“Let’s show them some good old-fashioned American swagger.” – Tommy Lee Jones as General Douglas MacArthur
That, my friends, is how Peter Webber’s historical drama Emperor starts out. An iconic figure muttering some almost cheesy yet curiously badass catch phrase type line, setting us up for a rousing war drama about the reconstruction of a once powerful nation. Time to watch America dole out some furious justice on a people who so viciously attacked Pearl Harbor as General MacArthur and his right hand General Bonner Fellers (Matthew Fox) interrogate all major Japanese players when they are tasked with deciding if Emperor Hirohito should be hanged for war crimes or be found innocent. This is going to be some exciting stuff, right?
You can imagine my curiosity when a love story was introduced rather early between General Fellers and a Japanese exchange student he met at college named Aya, which actually turned out to be a more important detail than first expected. Apparently General Fellers had let his emotions take the better of his decision making at certain times, picking bombing targets for example, as he always kept Aya’s safety first. Using the provided cultural resources and his close proximity to his advantage, Fellers tries to balance his military duties with his personal detective work, just wanting to know if his precious Aya survived our atomic attack or was incinerated like so many other Japanese citizens. Could he keep his passions at bay while focusing on the task at hand? That’s the drama!
Here’s the thing, I don’t want anyone to think I went into Emperor thinking we’d get some grandiose war epic – I understand the historical period. I was ready for the blame pointing and abundance of questioning scenes, and the lesser-know love story interestingly brings humanity to facts we thought we knew. That said, I found myself both loving and hating the back and forth as General Fellers goes from determined truth-seeker to gushy, love-struck college student.
While this isn’t a wag of the finger towards Matthew Fox and his performance, which felt authentically militarized and emotionally complex, nor a complaint against Webber’s style, I found it hard being equally invested in both Hirohito’s fate and Aya’s questioned survival. The flashbacks to Fellers’ relationship separate his real-time work post WWII, and while this is meant to offer variety to the audience, it deflated the historical implications somewhat for me. I personally would have loved to see a longer opening flashback which got the romantic background out of the way early, and then let the central focus of the film be only Fellers’ decision at hand. Have him continue searching, obviously, as we watch him frantically hope his love Aya is safe somewhere, but a constant flow of interrogations and conversations with General MacArthur could have actually balanced both dramatic elements, like evening a scale with two separate weights on each side.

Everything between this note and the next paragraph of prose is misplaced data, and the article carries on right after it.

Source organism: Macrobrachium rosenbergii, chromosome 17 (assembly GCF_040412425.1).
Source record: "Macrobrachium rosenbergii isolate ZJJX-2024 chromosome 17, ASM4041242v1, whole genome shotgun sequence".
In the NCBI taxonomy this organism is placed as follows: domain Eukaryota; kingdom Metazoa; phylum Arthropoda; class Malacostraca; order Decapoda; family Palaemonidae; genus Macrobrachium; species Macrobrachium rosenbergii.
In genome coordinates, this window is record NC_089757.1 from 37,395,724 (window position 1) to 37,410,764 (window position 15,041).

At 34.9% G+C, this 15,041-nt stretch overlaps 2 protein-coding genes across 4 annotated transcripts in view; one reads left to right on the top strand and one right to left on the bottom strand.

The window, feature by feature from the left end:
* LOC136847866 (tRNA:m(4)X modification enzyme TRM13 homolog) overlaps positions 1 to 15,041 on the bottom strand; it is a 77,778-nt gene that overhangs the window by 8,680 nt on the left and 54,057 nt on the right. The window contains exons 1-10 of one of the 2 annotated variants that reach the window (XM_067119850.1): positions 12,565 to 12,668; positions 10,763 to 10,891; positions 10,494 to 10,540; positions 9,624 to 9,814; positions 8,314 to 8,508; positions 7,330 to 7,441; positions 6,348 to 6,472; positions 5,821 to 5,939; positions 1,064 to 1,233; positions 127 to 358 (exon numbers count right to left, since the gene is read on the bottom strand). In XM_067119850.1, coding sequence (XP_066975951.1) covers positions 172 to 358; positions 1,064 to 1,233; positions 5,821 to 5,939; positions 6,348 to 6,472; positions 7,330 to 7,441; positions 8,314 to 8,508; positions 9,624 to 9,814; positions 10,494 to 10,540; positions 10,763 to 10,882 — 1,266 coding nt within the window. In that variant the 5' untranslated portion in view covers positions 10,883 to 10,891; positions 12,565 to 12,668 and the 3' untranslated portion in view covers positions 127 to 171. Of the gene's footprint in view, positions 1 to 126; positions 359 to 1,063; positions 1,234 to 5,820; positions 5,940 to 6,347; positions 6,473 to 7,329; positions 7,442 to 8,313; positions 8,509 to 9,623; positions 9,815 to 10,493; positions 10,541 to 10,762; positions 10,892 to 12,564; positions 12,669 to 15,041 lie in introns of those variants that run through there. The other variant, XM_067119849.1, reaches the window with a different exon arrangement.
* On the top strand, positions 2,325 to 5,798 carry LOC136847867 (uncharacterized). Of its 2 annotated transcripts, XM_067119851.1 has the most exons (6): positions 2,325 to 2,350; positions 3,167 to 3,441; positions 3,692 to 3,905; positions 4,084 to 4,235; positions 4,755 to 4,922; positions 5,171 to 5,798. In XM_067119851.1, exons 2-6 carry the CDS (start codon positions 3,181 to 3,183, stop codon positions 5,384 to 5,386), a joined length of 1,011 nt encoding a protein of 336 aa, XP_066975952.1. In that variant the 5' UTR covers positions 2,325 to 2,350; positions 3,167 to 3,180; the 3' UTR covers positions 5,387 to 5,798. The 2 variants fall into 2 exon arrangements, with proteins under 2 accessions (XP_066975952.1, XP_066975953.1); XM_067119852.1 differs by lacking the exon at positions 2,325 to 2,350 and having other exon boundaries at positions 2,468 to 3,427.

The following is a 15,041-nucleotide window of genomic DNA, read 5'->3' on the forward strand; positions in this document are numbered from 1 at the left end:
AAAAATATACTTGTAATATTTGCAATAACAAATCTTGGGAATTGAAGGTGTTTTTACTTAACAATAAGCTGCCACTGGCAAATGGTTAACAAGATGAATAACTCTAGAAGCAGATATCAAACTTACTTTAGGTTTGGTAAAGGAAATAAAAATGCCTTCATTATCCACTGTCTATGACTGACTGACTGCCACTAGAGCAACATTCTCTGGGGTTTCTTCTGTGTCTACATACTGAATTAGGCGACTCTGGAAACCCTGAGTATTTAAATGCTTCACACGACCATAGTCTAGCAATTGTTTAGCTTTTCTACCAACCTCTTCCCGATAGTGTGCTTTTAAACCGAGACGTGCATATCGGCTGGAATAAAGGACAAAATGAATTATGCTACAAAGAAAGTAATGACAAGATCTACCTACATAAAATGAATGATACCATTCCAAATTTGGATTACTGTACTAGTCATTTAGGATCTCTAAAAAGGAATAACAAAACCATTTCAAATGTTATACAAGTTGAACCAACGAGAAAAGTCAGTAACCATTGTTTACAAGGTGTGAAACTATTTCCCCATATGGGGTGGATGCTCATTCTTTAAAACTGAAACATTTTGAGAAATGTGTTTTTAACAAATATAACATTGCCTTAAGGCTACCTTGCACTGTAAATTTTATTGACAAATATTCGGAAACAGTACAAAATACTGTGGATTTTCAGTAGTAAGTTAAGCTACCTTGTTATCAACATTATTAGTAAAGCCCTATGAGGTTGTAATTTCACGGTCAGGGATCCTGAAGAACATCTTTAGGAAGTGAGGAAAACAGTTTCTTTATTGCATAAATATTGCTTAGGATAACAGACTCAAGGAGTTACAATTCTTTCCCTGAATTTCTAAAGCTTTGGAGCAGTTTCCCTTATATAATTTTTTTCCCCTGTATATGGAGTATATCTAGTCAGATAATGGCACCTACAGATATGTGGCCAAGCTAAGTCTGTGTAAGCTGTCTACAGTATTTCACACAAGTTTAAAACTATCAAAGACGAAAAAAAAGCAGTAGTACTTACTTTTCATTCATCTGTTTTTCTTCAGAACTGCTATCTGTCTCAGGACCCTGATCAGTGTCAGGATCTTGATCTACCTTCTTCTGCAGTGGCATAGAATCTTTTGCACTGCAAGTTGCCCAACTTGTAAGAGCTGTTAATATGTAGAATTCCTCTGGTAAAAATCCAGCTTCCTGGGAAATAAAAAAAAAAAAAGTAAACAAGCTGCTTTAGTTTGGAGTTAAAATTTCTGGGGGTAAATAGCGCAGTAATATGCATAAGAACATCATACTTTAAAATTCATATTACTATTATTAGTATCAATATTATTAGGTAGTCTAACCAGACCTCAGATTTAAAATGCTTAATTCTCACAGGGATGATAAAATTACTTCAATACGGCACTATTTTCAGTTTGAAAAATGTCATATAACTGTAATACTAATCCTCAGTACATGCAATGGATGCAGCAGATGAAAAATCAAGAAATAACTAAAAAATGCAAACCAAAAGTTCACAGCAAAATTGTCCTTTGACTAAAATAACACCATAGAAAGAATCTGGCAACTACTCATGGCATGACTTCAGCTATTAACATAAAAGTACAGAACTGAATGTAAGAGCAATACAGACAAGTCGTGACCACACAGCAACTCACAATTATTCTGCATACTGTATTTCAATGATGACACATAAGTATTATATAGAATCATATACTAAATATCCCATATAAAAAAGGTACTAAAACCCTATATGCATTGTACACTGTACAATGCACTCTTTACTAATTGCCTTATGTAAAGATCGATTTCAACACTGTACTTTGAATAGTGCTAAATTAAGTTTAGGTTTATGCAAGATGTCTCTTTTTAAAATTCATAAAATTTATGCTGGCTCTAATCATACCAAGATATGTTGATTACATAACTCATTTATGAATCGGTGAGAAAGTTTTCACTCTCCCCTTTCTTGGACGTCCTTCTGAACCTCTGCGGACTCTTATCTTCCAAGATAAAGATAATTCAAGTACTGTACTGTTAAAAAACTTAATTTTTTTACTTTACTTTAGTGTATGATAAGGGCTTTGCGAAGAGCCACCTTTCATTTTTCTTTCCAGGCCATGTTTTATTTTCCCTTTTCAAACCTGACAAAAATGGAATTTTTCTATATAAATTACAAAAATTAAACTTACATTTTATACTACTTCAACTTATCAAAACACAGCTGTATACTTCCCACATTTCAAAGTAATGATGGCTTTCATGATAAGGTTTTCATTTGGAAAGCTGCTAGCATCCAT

Speaking of General MacArthur, how could I review Emperor without discussing Tommy Lee Jones’ characteristic portrayal of this historical big-wig? Complete with his cartoonishly large corncob pipe, Jones plays a rawhide rough senior citizen full of attitude, zest, and wise intelligence as only Jones could – which was both a positive and negative for me.
On the positive side, Tommy Lee Jones was a complete riot as General MacArthur, delivering punctuated line after line in his iconic southern delivery, believably making himself into an older authority figure. On the negative side, it didn’t feel like I was watching a famous actor characterizing Douglas MacArthur, but instead witnessing a phenomenal actor just dress up and imitate MacArthur like a untimely Halloween costume. While Jones absolutely looked the part and even mimicked MacArthurs iconic poses, never once did I see Jones transform into the character he was playing. It was a simple case of “Tommy Lee Jones plays General MacArthur” instead of “Tommy Lee Jones as General MacArthur.
Visually, Peter Webber is able to stage some wonderful shots though, right down to reenacting that famous snapshot of General MacArthur standing awkwardly next to the God-like Emperor Hirohito, which goes against one of the first rules our crazy American is told. Tommy Lee Jones and Takatarô Kataoka again prove to be excellent choices for their famous roles, and the scene that defined Emperor for me rightfully was the landmark meeting between the two minds. We all know how history played out, so I doubt I have to describe anything, but Webber perfectly exemplifies how monumental of an occurrence it was for Hirohito to even agree to such a request, made light-hearted by MacArthur’s disregard of almost every rule he was given in order to meet Hirohito. It was a perfect little snippet of history brought vibrantly to life by cinema – what better way to learn, kids!
Emperor isn’t focused on the devastation caused by our atomic bomb, but instead the rebuilding process of a once great nation. This couldn’t be possible without the help of General Douglas MacArthur and General Bonner Fellers, who are played respectfully by Tommy Lee Jones and Matthew Fox. I’ll admit it took me a few days to actually admit Jones was the right choice, at first finding his zero personality shift to be distracting, but after carful analysis I can now admit his performance works so damn well, who really cares if it’s just Tommy Lee Jones in a tan military outfit? Sure, I may not a agree with the numerous tonal shifts and insertion of so much love-heavy side-story material, but Webber’s take on this turbulent period of time is still a positive one – I would have loved a little more of that “swagger” though…
Emperor doesn't rule with an iron fist, but Tommy Lee Jones is just too entertaining to ignore - even if he barely changed his persona to play General MacArthur.